Originally when building Clinic HQ i was a working natural therapist which meant i spent exactly 2 minutes out of 20 perched on a chair or stool scribbling patient notes. The other 18 minutes of treatment would be a medley of dynamic standing and kneeling postures finished off by flitting back and forth from reception, often down a set of stairs to say farewell to my patient and greet the next. This on top of teaching pilates on a regular basis was amazing for my body but it turned out not so amazing for Clinic HQ. I had set out with the best intentions to provide this brilliant service for patients, answering all of the questions i would so often be asked and more but i ended up building it from the point of view of a therapist and what i thought patients wanted and needed… not what they actually wanted or needed. So i made the brave decision to step back from my role as a natural therapist and get an office job. This sounded completely insane to my colleagues but my passion for Clinic HQ was so intense i just had to give it a chance. Stepping away from self employment to having a steady salary meant i could keep Clinic HQ afloat myself, keeping it the independent and unbiased site you see before you. So i have been on the patient side of the fence for 3 years now and although that has been brilliant for Clinic HQ its been terrible for my body, my poor unused to being stationary body!
So now I'm that patient who used to say to me that ‘it’s not as easy as just get up and move more’. I deal with deadlines and sometimes emergency situations that dictate that i sit there until the situation has been resolved, which can sometimes be hours. I acknowledge that it is so easy to simply tell your patient to move more because it is the easy and most cost effective answer to the solution. But perhaps therapists should reflect on the type of role and environment that your patient works in before questioning why they cant apply this simple change. This is where my golden rule of ‘be a fidget’ use to come in, if you cant get up and move away from your desk regularly then become a fidget. The worst posture is a set posture and the best posture is your next posture - the golden rule is keep fidgeting, that means sit back in your chair, sit forward, cross your legs, uncross your legs turn to the side and turn to the other side just constantly move into positions that don't cause you pain or discomfort. The last thing you want to do is find one comfortable position and stay there for hours because you will know all about it when you do come to move!
Back in my final year of university i embarked on the study regarding the effects that sitting for long periods of time has on your posture. The results of this research lead me to question the conventional research being used at that time to design ergonomic chairs, which was based on an individuals sitting posture for 10 minutes, yip a mere measly ten minutes! Ever since then I've been somewhat of an ergonomic chair fanatic… if your geek radar just went off then that’s OK, i fully embrace it! Im the one in the office who will walk past and say ‘oh that’s a nice chair, can i sit on it? what model is this?, i’m also the person people ask to check if their chair is set up right for them. Now i know that sitting in a chair is just crap for your body overall and that some health officials are starting to liken it to the new smoking but to an extent it’s an unavoidable part of our lives, heck I’m sat at my desk right now typing this blog post! We do fortunately have access to the new sit to stand desks which are fantastic… as long as you use them properly which in my experience i’m yet to see one person do but that's a whole other blog post in its self. The basic line is we end up sitting and for those of us that suffer with back pain this can be debilitating and the wrong chair has the potential to delay the recovery of acute or chronic back injuries and undo any of the goodness you receive from treatments.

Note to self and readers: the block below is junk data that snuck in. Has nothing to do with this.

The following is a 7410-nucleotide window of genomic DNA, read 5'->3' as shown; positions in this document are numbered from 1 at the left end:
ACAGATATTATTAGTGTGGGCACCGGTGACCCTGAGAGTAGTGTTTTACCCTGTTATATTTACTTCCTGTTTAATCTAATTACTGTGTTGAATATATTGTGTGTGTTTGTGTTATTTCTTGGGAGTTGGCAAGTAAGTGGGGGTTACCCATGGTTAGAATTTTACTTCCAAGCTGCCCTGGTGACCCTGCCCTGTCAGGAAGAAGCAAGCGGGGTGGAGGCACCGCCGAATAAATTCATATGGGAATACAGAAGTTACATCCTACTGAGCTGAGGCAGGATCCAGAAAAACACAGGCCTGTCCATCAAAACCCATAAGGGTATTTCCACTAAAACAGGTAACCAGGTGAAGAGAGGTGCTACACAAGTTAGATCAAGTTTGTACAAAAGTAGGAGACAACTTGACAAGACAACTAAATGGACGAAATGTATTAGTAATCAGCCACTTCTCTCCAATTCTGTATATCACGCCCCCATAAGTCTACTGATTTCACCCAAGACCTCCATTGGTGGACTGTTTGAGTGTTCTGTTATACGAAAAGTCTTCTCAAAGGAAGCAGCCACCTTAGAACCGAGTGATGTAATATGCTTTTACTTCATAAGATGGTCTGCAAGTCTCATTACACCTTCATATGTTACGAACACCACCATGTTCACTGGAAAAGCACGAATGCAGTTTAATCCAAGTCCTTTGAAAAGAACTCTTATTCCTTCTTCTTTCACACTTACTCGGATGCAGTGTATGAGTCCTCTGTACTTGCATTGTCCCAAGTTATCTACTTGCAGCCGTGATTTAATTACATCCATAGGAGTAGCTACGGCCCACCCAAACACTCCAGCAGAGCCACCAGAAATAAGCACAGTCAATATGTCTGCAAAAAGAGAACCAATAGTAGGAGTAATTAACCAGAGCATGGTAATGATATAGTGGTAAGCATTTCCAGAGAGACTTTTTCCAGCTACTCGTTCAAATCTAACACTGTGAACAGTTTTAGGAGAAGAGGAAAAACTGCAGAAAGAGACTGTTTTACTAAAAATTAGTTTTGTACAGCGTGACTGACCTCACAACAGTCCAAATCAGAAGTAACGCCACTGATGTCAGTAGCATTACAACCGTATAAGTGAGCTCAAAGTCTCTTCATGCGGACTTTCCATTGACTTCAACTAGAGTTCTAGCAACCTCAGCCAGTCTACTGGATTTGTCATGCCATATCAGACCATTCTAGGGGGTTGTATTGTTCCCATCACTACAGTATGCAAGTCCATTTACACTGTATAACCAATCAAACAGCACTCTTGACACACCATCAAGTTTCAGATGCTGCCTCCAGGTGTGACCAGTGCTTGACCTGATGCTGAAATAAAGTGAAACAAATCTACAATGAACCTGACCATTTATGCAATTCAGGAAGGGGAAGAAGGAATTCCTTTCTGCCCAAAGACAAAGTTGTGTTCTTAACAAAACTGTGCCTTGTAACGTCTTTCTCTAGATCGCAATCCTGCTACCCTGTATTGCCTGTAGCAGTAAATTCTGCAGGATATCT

So to recap you might need to sit but you also need to move more, but what if you could do both at the same time? What if you had a chair that allowed, no in fact encouraged you to abide by the golden rule of being a fidget? Over the years I have discovered a couple of chairs and products that do just that, each with unique elements that leant themselves to the patient i was recommending them to and most importantly their condition or pain. So i decided that it was high time that I put some of those products to the test from my now enlightened patient point of view and see if one chair really could make that much of a difference.
I reached out to my local back in action store with an explanation about Clinic HQ and what we are trying to achieve and asked if they might let us road test some of their products well not any products the following three to be precise. I have been in and out of the Bristol shop a couple of times in the past checking out chairs to recommend to patients and have been impressed that the sales team are the least pushy I've experience. Whether talking about a £30 seat cushion or £1000 chair there seemed to be no difference in their enthusiasm. I expected an outright no due to that fact we are a small minnow in this business but instead an email swiftly came back saying that they loved what Clinic HQ was trying to do and that they would be happy to loan out those products to us.